Some people believe that as we get older we're incapable of change and we cling to the opinions and habits formed when we were young. "You can't teach an old dog new tricks", as the saying goes.

I think that's defeatist rubbish, trotted out by people who don't want to change, who cling to some supposed idyllic past and don't want to adjust to new demands and expectations.

They often justify this head-in-the-sand attitude by saying we're all "hard-wired" to think and behave in certain ways and that's that. Any attempts to think differently are doomed from the start.

I couldn't agree less. I know my thoughts and emotions have changed in numerous ways since I was young, and even since ten years ago. I couldn't be more different from the naive, submissive, muddled, careless schoolboy I once used to be. If the eight-year-old me met the 68-year-old me, we simply wouldn't recognise each other. We would seem like complete strangers.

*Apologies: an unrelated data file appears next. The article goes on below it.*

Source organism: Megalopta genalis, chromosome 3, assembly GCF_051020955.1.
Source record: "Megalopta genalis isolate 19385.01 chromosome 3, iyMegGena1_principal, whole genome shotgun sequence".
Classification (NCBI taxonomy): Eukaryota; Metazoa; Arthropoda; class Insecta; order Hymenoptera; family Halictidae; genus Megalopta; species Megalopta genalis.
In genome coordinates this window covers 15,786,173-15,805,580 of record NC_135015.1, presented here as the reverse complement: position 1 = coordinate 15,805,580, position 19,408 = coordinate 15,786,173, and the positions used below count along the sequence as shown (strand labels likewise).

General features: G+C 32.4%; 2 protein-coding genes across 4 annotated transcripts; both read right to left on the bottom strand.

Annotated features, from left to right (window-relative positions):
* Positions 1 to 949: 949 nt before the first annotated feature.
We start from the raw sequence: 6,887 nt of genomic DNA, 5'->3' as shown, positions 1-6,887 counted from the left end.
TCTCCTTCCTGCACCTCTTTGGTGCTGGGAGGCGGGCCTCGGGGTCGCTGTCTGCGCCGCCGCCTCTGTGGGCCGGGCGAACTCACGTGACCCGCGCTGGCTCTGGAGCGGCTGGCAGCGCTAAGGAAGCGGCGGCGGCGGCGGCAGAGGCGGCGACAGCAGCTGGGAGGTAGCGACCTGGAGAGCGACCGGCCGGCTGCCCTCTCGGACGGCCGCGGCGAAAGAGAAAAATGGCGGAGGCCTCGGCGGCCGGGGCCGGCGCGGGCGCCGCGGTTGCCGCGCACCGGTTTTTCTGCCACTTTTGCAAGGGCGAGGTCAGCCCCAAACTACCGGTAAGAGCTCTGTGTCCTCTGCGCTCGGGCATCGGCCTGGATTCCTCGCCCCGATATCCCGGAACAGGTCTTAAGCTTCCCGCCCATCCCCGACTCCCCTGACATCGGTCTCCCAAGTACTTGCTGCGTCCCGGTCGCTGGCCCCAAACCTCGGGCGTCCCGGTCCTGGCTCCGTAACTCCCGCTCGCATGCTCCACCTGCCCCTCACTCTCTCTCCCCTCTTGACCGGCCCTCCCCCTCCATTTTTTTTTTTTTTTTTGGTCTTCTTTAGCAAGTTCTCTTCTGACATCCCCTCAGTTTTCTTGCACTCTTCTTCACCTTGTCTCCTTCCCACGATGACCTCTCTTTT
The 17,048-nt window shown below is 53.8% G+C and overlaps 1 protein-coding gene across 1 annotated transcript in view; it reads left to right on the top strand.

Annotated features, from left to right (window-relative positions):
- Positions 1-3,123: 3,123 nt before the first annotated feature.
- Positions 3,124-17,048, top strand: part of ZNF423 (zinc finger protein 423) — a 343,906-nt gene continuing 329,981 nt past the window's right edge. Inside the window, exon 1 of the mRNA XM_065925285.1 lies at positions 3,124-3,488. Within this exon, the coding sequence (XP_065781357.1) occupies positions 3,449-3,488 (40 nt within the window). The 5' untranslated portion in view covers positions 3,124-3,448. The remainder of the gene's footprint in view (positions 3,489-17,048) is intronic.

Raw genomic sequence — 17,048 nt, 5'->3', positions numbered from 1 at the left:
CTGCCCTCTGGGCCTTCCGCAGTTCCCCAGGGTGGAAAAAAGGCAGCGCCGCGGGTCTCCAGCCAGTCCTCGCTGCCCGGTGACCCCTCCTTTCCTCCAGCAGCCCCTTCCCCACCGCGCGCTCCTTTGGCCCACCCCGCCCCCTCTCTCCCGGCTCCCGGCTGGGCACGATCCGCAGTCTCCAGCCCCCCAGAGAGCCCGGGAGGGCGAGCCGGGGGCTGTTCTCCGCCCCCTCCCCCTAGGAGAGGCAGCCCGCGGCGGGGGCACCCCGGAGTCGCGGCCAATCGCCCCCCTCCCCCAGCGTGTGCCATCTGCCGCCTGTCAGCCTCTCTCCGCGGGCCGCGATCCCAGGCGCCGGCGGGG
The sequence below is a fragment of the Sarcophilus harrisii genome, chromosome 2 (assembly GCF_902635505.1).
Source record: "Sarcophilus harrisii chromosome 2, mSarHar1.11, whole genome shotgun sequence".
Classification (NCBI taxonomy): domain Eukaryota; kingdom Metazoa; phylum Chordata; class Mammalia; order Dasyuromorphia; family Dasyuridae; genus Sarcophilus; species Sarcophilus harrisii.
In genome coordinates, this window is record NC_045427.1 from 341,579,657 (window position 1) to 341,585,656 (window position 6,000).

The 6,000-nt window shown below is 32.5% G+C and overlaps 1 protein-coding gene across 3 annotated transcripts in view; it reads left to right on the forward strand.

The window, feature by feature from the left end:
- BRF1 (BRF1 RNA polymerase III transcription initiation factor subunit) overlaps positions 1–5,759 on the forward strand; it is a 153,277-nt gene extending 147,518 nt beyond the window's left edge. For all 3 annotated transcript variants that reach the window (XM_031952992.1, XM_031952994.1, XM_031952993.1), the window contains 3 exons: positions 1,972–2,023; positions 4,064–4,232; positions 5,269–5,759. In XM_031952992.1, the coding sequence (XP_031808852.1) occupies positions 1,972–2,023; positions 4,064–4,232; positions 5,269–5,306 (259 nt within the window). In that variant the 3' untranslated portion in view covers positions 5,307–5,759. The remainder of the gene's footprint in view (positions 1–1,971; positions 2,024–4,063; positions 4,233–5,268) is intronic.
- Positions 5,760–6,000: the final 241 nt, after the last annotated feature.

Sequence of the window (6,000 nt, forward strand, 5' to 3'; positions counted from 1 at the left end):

As a youngster I was emotionally illiterate - barely aware of my emotions, let alone able to express them clearly. My opinions were sternly conservative, heavily influenced by my solidly conservative family. I was utterly naive about relationships, politics, sex, and the often desperate lives of those who didn't share my middle-class upbringing.

At what is now approaching a ripe old age, I'm all too informed about those things I used to be blithely ignorant of. Almost too well informed, to the point of weary cynicism. I'm more and more conscious of my emotions, and the depths of pain and suffering and joy and enthusiasm they involve. I don't have so many of the glib, know-it-all opinions about other people's relationships or behaviour or personal crises.

I think a person's readiness to change is boundless. All that's needed is an open mind and flexibility. Hard-wired, my arse.

Thursday 7 January 2016